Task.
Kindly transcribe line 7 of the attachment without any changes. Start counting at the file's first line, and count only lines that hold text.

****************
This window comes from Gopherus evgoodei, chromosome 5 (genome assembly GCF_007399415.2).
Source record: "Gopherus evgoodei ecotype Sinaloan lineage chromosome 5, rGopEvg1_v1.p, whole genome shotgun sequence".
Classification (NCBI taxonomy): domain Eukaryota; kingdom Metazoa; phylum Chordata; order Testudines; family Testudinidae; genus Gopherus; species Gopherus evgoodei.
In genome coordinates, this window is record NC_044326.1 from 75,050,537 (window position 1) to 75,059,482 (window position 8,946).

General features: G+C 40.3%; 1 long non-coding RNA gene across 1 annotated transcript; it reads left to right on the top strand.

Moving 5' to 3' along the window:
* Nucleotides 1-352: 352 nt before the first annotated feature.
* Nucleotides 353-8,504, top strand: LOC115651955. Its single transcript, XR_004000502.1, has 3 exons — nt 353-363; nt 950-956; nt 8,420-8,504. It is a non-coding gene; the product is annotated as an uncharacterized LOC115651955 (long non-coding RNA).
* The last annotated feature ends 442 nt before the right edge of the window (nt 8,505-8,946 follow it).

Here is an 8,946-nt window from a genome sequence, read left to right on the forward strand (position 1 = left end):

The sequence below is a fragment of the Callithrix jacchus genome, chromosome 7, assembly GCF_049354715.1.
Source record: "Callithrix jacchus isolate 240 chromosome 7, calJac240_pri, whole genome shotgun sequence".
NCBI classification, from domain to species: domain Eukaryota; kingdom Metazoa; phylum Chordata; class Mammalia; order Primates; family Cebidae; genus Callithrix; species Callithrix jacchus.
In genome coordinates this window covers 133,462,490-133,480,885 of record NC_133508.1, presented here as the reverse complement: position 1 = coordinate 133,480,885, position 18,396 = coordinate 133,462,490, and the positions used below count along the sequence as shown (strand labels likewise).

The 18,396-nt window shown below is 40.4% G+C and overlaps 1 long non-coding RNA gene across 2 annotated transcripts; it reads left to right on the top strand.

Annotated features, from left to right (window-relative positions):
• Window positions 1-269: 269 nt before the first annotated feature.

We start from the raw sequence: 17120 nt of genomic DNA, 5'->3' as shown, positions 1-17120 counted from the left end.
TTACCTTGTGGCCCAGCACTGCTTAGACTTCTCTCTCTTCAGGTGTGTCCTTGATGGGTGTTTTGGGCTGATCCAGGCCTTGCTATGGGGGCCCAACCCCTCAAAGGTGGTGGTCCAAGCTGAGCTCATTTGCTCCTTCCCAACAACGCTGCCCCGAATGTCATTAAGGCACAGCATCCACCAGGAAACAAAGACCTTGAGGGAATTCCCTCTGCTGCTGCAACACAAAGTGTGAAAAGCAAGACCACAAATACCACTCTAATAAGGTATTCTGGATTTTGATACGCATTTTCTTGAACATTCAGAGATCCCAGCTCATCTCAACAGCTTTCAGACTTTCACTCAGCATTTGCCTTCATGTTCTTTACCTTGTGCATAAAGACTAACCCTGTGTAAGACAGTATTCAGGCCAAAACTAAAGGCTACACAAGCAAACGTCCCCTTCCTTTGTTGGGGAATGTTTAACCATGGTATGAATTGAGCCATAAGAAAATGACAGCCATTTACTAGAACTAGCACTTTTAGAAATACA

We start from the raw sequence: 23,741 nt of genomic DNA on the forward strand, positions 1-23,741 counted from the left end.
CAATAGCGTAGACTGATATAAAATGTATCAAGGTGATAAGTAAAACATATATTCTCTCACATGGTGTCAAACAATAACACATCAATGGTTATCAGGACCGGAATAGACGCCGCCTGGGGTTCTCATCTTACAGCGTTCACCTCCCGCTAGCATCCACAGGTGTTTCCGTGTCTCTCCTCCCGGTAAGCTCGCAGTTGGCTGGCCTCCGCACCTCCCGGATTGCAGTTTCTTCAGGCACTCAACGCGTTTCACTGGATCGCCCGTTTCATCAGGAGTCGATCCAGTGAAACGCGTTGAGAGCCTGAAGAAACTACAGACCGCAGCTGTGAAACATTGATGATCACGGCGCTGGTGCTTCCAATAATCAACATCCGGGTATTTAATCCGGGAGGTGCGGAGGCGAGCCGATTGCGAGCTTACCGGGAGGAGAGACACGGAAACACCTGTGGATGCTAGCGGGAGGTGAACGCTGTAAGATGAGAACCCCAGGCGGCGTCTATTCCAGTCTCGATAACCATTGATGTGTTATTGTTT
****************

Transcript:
* Nucleotides 1-352: 352 nt before the first annotated feature.